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Vertical Hand Force And Forearm EMG During A Rock Climbing Move With And Without Added Mass: 623 Board #215 3:30 PM – 5:00 PM

Watts, Phillip B. FACSM; Jensen, Randall L. FACSM; Moss, David M.; Wagensomer, Jacob A.; Lawrence, John E.

Medicine & Science in Sports & Exercise: May 2005 - Volume 37 - Issue 5 - p S122
B-26: Free Communication/Poster – Sport Biomechanics: WEDNESDAY, JUNE 1, 2005 2:00 PM - 5:00 PM ROOM: Ryman C1
Free

Northern Michigan University, Marquette, MI.

Email: pwatts@nmu.edu

It has been suggested that the ability to maintain a specific hand-finger configuration against force generated by the effect of gravity on body mass is important in rock climbing performance. In this regard, climbers often attempt to reduce the effect of mass by using lightweight equipment and, in some cases, reducing fat weight of the body. The effects of variations in mass upon vertical ground reaction force at the point of hand contact have not been reported.

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PURPOSE

The purpose of this study was to record vertical ground reaction force at the hand during a common rock climbing movement performed with body mass and with 4.5 kg of added mass.

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METHODS

Eight experienced climbers volunteered as subjects. Each subject completed four trials of a climbing movement sequence on a vertical indoor wall. The specific movement sequence is known to climbers as a high-step rock-on. Climbers performed 2 trials (T1, T2) under each randomized condition of body mass (BM) and body mass plus 4.5 kg of added mass (AM). Two force platforms (FP) were imbedded into the wall flush with the climbing surface. The FP surfaces were modified to accept artificial climbing holds typical of indoor climbing venues. During the movement sequence, a point was attained at which all weight was supported by the right foot on one FP, and the right hand on the second FP. Vertical ground reaction force (FV) for the hand was recorded at 500 Hz throughout the movement. Forearm EMG was recorded at 500 Hz from surface electrodes placed 1/3 of the distance from the medial epicondyle of the humerus to the styloid process of the radius and a point 2 cm distal. EMG and force data were acquired simultaneously and matched via a common data signal. The raw EMG was integrated via root mean squared (RMS).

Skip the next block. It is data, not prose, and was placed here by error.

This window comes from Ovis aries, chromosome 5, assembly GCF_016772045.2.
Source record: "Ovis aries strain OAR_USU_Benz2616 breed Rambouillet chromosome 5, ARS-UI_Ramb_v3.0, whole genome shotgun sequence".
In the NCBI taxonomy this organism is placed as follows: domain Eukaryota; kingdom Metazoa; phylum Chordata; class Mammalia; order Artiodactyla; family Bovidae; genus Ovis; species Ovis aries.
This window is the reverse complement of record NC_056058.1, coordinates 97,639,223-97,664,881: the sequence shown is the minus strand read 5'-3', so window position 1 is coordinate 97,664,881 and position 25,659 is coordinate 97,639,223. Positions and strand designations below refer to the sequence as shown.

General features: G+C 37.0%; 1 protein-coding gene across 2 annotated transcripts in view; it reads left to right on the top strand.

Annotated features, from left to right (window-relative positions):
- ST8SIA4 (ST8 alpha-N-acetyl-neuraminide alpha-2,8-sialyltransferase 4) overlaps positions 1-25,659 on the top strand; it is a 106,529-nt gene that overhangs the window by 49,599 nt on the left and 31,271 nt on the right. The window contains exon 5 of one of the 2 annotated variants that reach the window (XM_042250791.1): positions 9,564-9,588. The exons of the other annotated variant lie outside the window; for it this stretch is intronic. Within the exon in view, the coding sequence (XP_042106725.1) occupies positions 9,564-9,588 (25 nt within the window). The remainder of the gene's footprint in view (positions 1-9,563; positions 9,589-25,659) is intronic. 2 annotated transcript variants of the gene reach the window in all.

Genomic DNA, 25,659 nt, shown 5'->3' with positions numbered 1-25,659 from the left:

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RESULTS

There were no differences in peak FV between T1 and T2 under either mass condition. Peak FV was significantly higher for AM vs BM (T1: 26.0±4.6 vs 25.1±5.2; T2: 26.5±4.4 kg vs 24.2±5.0). RMS at Peak FV did not differ between trials or between mass conditions. Vertical hand force was lower at the point of peak RMS than at peak FV (p<.05) and did not differ between AM and BM.

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CONCLUSIONS

Added weight increases the vertical force support of the hand, however this is not reflected by a change in motor unit recruitment in the forearm at the point of peak force. Furthermore, the EMG amplitude does not reflect the point of peak force at the hand.

©2005The American College of Sports Medicine